The 12 Steps and Their Relationship to Christianity

It is well known that the twelve-step program developed by Alcoholics Anonymous has become the model for many other popular, lay-managed programs of treatment targeted at people with addictions, compulsions, or dependencies. These conditions include nicotine abuse, narcotics and cocaine abuse, compulsive eating and gambling. Alcoholics Anonymous estimate there are now more than 87,000 A.A. groups in 136 countries world-wide, representing 1.8 million members! Including memberships in other twelve-step programs, it can be estimated safely that millions of individuals around the world attend twelve-step meetings every week.

Alcoholics Anonymous began on June 10, 1935, co-founded by William Griffith Wilson (Bill W.) and Dr. Robert Holbrook Smith (Dr. Bob). Wilson conceived the idea of Alcoholics Anonymous while he was hospitalized for excessive drinking in December 1934. During his hospital stay, Wilson had a spiritual experience that removed his desire to drink. In the following months, he tried to persuade other alcoholics to stop drinking just as he had. Wilson found his first “convert” in Smith, who was willing to follow Wilson’s method to find freedom from alcoholism. Four years later, Wilson and Smith published the book, Alcoholics Anonymous, which contains the Twelve Steps and a spiritually based program of recovery from alcoholism.

The Oxford Group
Various sources influenced the formulation of A.A.’s program, as developed and recorded by Wilson. Of these, the British-born Oxford Group movement and its American leader, Episcopal clergyman Samuel Moor Shoemaker, Jr., contributed most significantly to the Christian basis of Alcoholics Anonymous. Both Wilson and Smith attended Oxford Group meetings and based much of the A.A. program on this framework.

In the 1920’s and 1930’s, the Oxford Group movement became a revolutionary answer to anti-religious reaction following World War I. Aiming to rekindle living faith in a church gone stale with institutionalism, the Oxford Group declared itself an “organism” rather than an “organization.” Group members met in homes and hotels, mingling religion with meals. Despite its freedom from institutional ties, the movement was distinctly ecclesiastical and looked to the church as its authority.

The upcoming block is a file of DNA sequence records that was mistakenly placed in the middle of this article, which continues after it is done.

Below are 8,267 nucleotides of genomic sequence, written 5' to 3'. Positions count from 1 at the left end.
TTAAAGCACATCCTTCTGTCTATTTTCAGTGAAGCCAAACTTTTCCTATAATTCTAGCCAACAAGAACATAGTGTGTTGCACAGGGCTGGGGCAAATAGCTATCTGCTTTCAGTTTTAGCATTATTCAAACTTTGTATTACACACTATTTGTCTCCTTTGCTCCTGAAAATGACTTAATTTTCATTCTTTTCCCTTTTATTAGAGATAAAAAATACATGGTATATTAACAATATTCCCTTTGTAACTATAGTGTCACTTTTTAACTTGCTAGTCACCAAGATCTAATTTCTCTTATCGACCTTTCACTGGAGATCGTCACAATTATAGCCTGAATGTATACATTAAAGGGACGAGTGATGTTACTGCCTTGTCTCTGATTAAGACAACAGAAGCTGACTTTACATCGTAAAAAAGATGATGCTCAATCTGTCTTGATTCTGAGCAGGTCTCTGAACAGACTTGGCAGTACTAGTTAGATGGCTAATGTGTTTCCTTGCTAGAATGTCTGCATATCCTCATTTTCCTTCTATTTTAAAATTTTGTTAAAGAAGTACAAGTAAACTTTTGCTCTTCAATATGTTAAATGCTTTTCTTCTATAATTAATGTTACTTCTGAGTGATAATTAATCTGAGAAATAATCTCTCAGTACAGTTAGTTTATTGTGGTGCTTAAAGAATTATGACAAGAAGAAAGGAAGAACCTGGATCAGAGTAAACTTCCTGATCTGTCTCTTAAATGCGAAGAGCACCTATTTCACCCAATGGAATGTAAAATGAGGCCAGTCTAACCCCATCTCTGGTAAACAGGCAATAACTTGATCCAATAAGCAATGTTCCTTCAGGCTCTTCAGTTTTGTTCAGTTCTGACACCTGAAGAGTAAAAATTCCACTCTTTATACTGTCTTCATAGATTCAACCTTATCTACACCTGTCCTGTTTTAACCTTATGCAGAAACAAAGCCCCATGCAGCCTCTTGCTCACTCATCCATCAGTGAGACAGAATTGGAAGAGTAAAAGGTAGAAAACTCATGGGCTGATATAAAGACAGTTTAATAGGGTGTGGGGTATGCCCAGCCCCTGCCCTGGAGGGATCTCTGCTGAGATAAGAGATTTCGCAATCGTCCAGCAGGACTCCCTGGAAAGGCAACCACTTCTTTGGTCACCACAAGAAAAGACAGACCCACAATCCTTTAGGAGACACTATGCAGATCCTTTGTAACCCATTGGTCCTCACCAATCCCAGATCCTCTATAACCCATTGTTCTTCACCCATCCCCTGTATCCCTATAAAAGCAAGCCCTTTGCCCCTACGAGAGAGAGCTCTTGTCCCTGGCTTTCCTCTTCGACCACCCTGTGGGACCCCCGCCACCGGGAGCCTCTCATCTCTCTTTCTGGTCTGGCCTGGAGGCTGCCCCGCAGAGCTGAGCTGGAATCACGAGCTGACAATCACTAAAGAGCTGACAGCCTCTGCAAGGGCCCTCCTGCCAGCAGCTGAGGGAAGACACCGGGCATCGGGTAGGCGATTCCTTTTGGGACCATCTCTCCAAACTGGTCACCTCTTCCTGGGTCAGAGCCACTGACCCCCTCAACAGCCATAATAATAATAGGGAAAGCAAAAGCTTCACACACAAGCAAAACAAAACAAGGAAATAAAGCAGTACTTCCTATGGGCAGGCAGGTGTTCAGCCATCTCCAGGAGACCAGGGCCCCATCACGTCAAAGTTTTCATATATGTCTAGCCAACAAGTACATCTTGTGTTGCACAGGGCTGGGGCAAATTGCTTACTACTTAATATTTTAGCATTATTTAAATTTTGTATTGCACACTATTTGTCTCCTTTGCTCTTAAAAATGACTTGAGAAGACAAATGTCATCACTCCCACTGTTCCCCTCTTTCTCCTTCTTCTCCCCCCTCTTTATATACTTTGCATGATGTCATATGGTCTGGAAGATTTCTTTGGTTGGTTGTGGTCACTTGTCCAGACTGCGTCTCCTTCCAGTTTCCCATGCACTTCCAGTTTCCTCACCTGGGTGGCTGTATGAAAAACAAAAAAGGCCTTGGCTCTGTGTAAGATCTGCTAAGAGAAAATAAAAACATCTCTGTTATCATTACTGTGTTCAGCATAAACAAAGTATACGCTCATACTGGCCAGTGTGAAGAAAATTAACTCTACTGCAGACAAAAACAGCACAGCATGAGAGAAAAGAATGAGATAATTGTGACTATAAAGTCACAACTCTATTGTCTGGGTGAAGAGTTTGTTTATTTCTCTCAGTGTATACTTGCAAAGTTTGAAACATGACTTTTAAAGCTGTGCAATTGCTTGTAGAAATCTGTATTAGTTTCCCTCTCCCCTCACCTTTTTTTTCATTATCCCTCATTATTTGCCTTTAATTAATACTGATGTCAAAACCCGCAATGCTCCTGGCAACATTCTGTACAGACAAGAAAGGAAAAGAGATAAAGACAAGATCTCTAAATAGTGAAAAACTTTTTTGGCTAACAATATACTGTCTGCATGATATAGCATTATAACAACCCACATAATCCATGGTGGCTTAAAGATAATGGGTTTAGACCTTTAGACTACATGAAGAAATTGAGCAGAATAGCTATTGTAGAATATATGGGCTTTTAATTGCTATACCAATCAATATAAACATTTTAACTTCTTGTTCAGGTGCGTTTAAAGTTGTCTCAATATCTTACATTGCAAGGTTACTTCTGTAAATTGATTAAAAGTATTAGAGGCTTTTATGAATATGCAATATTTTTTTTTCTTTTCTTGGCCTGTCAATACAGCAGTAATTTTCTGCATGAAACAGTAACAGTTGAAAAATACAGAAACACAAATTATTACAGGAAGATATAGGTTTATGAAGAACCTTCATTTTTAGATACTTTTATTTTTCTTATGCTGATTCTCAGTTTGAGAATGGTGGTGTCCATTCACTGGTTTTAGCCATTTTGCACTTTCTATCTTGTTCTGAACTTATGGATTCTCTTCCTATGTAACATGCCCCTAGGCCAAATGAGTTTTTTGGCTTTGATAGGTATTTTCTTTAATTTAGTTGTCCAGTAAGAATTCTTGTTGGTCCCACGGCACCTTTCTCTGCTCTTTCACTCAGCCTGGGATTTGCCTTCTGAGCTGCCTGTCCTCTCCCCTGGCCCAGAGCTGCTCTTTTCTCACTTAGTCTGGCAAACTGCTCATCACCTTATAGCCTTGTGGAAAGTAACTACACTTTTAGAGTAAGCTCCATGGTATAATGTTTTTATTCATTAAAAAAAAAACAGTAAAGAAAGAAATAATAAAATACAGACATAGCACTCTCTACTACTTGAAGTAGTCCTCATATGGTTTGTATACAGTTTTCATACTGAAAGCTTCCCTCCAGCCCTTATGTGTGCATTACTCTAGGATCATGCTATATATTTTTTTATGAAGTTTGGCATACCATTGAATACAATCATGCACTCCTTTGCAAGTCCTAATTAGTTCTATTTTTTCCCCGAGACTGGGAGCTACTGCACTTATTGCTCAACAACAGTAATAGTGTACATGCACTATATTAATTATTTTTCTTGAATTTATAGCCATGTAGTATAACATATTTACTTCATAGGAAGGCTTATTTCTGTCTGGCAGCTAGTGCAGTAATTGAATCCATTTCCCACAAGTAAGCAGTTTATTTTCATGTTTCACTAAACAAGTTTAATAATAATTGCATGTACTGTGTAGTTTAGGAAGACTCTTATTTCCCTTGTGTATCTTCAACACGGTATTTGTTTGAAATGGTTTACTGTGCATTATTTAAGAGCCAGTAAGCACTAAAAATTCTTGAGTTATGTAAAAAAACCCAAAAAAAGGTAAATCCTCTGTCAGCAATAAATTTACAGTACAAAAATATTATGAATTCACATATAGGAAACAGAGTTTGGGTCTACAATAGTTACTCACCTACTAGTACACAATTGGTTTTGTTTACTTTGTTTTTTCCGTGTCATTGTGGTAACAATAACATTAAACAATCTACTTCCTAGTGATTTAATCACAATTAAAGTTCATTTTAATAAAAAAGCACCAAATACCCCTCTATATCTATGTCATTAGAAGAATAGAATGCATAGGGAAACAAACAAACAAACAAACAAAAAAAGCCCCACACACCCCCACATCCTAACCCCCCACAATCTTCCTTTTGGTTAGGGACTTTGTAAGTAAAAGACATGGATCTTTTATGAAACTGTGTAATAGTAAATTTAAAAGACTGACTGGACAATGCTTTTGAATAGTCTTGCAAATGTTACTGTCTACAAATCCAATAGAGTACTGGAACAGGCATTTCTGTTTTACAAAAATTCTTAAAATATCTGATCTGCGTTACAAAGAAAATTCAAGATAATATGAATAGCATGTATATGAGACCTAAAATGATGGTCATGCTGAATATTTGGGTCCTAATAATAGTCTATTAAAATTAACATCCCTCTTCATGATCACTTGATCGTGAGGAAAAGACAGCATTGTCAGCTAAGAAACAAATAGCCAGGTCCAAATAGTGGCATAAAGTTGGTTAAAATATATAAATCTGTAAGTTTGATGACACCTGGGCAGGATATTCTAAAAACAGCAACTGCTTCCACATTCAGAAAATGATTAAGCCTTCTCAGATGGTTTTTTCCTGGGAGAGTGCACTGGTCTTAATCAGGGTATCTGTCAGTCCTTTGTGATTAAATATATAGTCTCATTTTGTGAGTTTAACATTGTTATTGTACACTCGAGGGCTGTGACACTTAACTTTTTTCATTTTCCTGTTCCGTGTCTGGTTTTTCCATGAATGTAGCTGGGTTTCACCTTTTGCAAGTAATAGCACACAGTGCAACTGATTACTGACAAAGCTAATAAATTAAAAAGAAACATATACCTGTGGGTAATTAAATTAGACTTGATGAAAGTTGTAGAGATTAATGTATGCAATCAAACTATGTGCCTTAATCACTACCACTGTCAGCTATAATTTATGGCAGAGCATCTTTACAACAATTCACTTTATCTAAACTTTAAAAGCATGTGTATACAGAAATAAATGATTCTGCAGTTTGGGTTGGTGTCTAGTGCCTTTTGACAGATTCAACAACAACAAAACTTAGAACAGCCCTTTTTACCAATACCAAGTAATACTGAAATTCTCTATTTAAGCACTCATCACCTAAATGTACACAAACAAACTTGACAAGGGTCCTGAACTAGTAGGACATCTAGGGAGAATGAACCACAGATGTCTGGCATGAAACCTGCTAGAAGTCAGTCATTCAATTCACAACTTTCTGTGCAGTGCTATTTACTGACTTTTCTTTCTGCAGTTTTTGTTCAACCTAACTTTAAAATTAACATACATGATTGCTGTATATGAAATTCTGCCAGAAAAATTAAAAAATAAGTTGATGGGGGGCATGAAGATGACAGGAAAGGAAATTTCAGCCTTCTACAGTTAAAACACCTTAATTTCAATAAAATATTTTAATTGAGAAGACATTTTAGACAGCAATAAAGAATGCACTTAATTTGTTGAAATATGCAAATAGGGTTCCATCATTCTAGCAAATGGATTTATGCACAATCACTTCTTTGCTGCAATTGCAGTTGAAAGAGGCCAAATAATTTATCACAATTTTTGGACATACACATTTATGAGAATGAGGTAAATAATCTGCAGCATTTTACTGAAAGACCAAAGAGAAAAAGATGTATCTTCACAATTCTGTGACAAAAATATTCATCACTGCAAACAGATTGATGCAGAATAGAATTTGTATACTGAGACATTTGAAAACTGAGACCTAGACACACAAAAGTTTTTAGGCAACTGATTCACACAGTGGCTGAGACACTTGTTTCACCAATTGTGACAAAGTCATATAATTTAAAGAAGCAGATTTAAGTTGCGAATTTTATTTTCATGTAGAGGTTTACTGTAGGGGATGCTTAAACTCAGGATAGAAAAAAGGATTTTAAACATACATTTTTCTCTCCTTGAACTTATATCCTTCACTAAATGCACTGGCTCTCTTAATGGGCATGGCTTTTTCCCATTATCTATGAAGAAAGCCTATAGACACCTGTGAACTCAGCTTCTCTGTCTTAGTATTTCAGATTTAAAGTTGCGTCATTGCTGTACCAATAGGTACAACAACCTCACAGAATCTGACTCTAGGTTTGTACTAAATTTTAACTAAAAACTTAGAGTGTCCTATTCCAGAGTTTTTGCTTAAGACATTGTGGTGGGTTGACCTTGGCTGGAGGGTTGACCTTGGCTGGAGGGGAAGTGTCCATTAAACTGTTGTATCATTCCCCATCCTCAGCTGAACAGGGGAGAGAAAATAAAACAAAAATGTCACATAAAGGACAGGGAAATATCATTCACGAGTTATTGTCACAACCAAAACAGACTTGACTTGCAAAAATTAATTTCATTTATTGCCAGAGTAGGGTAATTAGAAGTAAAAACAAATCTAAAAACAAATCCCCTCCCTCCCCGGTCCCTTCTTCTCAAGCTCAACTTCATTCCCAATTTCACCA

Dr. Frank N.D. Buchman, a Lutheran pastor, is most often cited as leader of the Oxford movement. Yet, if one were to ask an Oxford Group follower, “Who is your leader?” the reply might well be, “The Holy Spirit.” So confidently did the group believe in the guidance of the Spirit that it had no organized board of officers, but relied instead on “God control” through men and women who had fully “surrendered” to God’s will.

Buchman traveled extensively in the United States, England and the Orient, organizing local groups and urging people to follow definitive principles in order to experience a life-changing conversion. Buchman emphasized the need to surrender to God for forgiveness and guidance and to confess one’s sins to God and others. Oxford Group followers learned also to make restitution for wrongs done and to witness about their changed lives in order to help change others.

The Oxford Group’s teachings rested on the following six basic assumptions:

  • Human beings are sinners.
  • Human beings can be changed.
  • Confession is a prerequisite to change.
  • The changed soul has direct access to God.
  • The age of miracles has returned.
  • Those who have been changed are to change others.
  • (from: Cantril, Hadley, The Psychology of Social Movements (Huntington, NY: Robert E. Kruger, 1941), pp. 147-148)

Ernest Kurtz, in his history of A.A. entitled Not-God, A History of Alcoholics Anonymous listed the following characteristics of the Oxford Group that were adapted to meet the specific needs of the A.A. program:

  • informal home-like settings for meetings, intended to highlight the pleasures of spiritual fellowship;
  • an expectation that members would remain in their own churches, turning to A.A. not for theological interpretations, but for support in living a moral life;
  • a focus on gradually realizing a “changed life” by passing through “stages,” a concept that presented sobriety as something positive rather than merely the absence of alcohol or drunkenness;
  • the policy that A.A.’s workers, especially its founders, should never be paid;
  • an emphasis on helping others in order to change one’s own life.

In addition, Wilson incorporated into A.A.’s philosophy the Oxford Group’s five procedures, which were: